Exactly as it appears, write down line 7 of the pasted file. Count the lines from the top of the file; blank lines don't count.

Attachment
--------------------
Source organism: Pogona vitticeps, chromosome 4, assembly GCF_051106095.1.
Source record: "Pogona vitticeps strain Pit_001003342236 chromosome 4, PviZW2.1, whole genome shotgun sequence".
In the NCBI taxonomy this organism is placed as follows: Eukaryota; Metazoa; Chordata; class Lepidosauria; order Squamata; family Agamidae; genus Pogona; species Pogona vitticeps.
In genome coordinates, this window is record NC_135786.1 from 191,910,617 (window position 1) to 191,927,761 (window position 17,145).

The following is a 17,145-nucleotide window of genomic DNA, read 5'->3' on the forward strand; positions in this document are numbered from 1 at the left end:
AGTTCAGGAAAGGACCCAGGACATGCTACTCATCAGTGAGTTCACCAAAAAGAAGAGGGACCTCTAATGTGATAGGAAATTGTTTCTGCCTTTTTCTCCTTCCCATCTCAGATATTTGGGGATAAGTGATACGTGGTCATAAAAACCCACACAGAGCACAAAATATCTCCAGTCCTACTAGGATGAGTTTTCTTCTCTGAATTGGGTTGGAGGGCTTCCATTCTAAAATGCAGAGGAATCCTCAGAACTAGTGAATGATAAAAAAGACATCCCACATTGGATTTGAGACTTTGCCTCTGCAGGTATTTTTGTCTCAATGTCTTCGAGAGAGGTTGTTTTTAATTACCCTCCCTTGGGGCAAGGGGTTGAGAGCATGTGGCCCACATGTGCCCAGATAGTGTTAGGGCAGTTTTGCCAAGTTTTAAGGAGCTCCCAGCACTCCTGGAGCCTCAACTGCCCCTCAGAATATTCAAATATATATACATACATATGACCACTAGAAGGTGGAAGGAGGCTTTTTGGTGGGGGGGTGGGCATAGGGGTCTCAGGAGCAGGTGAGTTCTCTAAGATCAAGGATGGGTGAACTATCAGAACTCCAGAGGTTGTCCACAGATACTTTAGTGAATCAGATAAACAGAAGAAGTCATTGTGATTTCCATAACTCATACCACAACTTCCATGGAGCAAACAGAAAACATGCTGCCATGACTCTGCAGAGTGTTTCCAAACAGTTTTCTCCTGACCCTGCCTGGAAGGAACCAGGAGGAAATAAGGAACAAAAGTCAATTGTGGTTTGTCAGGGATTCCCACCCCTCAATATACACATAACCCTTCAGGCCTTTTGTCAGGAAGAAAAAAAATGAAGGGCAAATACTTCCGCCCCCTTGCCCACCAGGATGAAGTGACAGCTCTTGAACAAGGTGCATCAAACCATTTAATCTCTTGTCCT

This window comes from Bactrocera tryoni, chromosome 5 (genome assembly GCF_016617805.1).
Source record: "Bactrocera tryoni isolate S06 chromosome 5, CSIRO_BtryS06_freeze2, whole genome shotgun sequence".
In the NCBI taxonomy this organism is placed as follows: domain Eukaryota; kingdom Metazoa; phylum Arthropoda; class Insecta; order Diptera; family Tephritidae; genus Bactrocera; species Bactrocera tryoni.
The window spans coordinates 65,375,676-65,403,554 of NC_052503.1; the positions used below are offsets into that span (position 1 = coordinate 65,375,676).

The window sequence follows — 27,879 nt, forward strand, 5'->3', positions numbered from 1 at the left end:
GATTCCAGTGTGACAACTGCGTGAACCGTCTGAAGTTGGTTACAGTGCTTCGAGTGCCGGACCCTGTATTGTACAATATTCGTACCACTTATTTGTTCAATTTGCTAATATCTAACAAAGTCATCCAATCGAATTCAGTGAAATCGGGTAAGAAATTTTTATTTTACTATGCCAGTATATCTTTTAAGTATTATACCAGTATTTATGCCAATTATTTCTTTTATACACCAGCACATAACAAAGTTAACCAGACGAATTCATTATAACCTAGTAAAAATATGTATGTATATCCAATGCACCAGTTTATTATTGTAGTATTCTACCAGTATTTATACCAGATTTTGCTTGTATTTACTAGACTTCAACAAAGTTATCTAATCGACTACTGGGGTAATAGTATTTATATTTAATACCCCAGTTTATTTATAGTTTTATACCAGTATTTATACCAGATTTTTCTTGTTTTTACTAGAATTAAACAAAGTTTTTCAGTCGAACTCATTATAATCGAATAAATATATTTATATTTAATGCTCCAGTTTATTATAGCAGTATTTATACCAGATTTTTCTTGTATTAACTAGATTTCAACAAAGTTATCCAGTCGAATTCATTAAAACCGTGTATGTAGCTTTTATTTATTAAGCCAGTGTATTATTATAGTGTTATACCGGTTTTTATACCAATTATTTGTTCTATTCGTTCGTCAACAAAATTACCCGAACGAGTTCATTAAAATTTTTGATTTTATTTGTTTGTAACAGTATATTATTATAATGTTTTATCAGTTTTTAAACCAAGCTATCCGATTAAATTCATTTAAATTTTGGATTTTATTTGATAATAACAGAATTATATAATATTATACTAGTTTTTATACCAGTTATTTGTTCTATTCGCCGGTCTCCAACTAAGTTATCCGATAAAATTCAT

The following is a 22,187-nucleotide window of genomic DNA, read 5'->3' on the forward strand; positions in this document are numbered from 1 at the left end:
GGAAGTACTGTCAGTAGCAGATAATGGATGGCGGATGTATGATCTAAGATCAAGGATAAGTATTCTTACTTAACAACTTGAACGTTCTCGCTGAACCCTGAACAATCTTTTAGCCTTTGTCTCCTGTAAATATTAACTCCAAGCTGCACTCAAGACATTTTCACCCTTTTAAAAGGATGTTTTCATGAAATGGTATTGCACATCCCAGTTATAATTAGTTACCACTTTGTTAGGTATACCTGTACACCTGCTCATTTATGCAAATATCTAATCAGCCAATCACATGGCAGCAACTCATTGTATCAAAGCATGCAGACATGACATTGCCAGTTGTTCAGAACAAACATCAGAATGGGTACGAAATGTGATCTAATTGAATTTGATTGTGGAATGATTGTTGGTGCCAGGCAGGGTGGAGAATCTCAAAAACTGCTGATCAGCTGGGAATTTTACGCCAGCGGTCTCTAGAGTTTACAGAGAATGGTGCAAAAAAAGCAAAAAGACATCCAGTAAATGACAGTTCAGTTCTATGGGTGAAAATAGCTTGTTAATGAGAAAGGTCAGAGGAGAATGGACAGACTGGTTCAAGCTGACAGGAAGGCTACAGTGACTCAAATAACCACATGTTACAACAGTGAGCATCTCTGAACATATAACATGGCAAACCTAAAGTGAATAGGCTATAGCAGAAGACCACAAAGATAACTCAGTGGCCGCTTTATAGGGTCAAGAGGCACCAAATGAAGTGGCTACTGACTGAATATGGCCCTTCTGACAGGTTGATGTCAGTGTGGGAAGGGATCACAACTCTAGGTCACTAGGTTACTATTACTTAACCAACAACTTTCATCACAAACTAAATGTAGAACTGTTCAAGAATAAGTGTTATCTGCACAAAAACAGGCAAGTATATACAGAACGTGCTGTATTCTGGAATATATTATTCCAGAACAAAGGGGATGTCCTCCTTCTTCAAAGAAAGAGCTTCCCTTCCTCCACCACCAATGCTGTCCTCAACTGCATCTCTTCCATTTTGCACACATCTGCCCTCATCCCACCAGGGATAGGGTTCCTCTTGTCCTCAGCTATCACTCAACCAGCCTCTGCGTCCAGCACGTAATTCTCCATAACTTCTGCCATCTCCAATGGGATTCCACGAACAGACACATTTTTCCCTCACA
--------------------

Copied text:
This window comes from Bactrocera tryoni, chromosome 5 (genome assembly GCF_016617805.1).